Cooking takes instinct.
And when instinct fails, skill should kick in.
When skills fails…oh, well.
I had gone to an event and got roped into staying for dinner. Normally, I avoid eating food cooked by people I don’t know but there was absolutely no way I could wriggle out of it so there I was sitting in a cave – yes, a cave – waiting on dinner.
The cook had decided to start dinner with a cream of leek soup from a recipe that I knew quite well. It was a simple recipe that was easy to make and filling. It called for fresh cream and leeks and a handful of cracked oat if it turned out too thin. That’s all. Anyone should have been able to make it.
Keep that in mind as the cook had made a few questionable choices.
First, as this was a cream of leek soup, what did you think they needed a lot of?
But they hadn’t bought cream. Nooooooooooo! They had bought 2% milk. Yup. Just this side of fat free.
So, that is when they made their next mistake.
They decided to add some fat by whipping in some yogurt. It actually could have worked if they had bought unflavored yogurt…but they didn’t.
They bought Blueberry Yoplait.
Whisking it in, they boiled it merrily away eventually carmelizing the blueberries and turning the soup blue. Blue with little black bits floating in it. It looked like a scene out of “Bridget Jones’ Diary”.
That is when they made their next mistake.
If you were going to prepare leeks for a soup, how would you make them? Myself, I would roughly chop them after throughly cleaning them. Then, I would lightly sautee them in butter and add them to the soup.
That is not what they did.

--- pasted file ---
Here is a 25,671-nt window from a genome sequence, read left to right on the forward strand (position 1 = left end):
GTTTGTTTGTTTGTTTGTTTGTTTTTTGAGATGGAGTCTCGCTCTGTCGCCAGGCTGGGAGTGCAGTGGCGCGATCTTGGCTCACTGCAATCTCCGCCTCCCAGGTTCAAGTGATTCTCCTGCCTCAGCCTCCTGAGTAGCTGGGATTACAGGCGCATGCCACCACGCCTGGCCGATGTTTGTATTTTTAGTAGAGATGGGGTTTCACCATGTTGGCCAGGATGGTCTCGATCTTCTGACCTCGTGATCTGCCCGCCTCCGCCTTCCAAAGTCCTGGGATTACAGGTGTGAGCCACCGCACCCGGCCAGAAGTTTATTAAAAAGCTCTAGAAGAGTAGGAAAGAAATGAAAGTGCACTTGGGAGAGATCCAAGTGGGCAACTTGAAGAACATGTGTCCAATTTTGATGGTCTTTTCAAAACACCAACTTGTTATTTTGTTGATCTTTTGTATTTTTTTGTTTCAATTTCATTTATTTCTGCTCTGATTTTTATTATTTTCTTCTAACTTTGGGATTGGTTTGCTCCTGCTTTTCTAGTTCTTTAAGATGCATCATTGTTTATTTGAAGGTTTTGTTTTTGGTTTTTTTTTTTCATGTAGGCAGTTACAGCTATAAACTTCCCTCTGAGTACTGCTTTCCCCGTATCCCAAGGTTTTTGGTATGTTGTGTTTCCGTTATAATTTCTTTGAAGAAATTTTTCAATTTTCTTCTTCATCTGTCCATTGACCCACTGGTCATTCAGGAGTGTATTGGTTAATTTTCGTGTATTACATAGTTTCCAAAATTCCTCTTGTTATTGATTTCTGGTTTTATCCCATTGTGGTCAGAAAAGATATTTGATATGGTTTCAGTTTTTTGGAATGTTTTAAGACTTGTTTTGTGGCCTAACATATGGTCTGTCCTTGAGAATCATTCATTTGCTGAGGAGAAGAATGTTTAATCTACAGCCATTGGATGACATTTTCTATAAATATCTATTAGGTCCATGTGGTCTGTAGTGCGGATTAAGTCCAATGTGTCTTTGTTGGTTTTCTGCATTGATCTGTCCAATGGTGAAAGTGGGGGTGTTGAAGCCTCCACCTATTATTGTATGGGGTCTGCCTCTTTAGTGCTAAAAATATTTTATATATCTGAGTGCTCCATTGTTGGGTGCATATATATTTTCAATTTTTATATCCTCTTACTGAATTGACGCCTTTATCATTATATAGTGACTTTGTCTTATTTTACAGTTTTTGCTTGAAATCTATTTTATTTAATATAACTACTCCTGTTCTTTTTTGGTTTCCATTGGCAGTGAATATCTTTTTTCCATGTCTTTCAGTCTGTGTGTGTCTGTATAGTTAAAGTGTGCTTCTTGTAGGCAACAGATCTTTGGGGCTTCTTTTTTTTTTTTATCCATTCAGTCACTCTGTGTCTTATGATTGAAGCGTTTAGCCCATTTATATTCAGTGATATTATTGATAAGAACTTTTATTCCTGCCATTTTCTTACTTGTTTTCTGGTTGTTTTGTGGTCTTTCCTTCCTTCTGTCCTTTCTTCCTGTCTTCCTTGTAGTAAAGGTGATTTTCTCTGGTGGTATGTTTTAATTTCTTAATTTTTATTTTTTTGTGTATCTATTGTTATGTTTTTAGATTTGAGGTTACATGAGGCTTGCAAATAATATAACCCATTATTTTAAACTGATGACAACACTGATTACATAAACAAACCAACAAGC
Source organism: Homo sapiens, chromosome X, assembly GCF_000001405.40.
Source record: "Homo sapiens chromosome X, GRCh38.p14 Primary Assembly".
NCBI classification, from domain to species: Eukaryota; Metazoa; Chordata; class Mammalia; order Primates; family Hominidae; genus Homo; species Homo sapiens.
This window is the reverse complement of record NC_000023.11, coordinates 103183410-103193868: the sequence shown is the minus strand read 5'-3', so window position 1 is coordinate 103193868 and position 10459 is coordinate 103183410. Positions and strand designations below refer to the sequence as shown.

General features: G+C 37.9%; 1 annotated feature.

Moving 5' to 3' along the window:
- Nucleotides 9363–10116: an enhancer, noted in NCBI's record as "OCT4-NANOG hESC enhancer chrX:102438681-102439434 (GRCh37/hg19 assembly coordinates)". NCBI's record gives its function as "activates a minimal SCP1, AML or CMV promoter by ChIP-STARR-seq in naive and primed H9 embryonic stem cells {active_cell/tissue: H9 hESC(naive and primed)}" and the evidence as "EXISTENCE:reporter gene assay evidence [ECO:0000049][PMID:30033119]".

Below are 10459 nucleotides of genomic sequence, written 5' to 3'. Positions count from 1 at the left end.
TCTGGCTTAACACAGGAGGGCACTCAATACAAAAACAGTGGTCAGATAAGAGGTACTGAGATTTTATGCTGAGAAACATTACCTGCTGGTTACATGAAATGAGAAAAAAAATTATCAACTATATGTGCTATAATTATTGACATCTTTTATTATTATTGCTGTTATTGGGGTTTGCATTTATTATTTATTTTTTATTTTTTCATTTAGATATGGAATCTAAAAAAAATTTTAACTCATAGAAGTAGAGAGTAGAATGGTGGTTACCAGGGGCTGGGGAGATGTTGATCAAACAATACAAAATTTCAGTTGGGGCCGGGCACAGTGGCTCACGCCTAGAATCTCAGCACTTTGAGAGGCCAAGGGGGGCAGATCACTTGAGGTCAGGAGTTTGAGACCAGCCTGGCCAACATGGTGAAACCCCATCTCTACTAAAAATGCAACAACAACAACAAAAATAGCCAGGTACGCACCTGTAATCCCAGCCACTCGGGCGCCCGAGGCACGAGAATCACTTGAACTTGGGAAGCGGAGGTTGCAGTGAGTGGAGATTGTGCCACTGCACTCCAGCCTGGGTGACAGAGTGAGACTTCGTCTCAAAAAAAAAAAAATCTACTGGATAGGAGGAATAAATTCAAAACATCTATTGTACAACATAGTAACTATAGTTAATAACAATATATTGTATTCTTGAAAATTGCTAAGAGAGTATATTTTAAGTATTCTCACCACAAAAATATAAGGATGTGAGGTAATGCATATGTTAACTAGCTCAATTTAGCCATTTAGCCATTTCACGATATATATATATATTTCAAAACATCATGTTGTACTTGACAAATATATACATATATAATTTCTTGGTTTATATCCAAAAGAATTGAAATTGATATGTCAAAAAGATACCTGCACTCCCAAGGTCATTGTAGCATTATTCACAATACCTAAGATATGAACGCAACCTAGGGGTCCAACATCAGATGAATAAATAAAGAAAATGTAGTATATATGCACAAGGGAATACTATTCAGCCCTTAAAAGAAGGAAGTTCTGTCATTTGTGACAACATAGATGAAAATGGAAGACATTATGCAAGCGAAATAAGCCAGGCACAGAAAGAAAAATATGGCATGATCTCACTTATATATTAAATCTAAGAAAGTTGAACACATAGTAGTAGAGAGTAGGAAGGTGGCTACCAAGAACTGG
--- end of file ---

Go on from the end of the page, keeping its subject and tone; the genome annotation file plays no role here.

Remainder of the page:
Instead of chopping the leeks by hand, the cooks decided to use a food processor. Dropping the leeks into it, they hit the button and – ZIIIIIIIIIIP! – leek pesto! Bright green, pureed leek pesto.
Which they then proceeded to add to the blue soup creating the most lovely shade of turquoise.
And proceeded to boil merrily away. That is when they noticed that the soup was a little thin.
The recipe calls for adding a handful of cracked oat to thicken if needed. And that is what they did.
But, they didn’t have cracked oats. They had a three pound tube of Quaker Instant and proceeded to add the entire package and boiled merrily away. This was three days before the event.
That is when they made their final mistake.
As the food was being served in a cave and the kitchen was a distance from the serving area, they decided to serve the soup chilled.
So imagine my consternation when they go to fill my bowl and pour it out of the pan and it goes POOOOOOOOOOUUUUUURRRRRRRRRRR! in slow motion and then SPLOOOSH!
I have just been poured a bowl of quivering elephant snot.
As I sat speechless and not knowing what to do, I looked up and down the tables and noticed I was not the only one in this quandary. One kid was even doing sculpture in it.
Just as I was preparing to quietly hide my bowl and disappear, up came the cook asking how it was. There was absolutely no way that I was going insult this woman after so much work.
“Oh, my! How did you get that color?” as I struggled for a path to escape.
“Wow! Instant Oats, you say? Fascinating.”
Then I found my pathway to salvation. Allelujah!
“Is this leek? Oh, I am so sorry. I’m allergic.”
Now let’s do it right:
One gallon cream
One large bunch of leeks
1/2 stick butter
First, THOROUGHLY clean the leeks and then roughly chop them. Melt the butter in a skillet and lightly brown the leeks.
Next, slowly warm the cream to prevent scalding in a sauce pan. Whisk in the brown leeks and slowly thicken. Add salt, pepper and oregano to taste.
Finally, if the soup is too thin, add a handful of cracked oat to thicken.
Serve warm and it should serve six.
COPYRIGHT 2016 Micheal J. Hobbs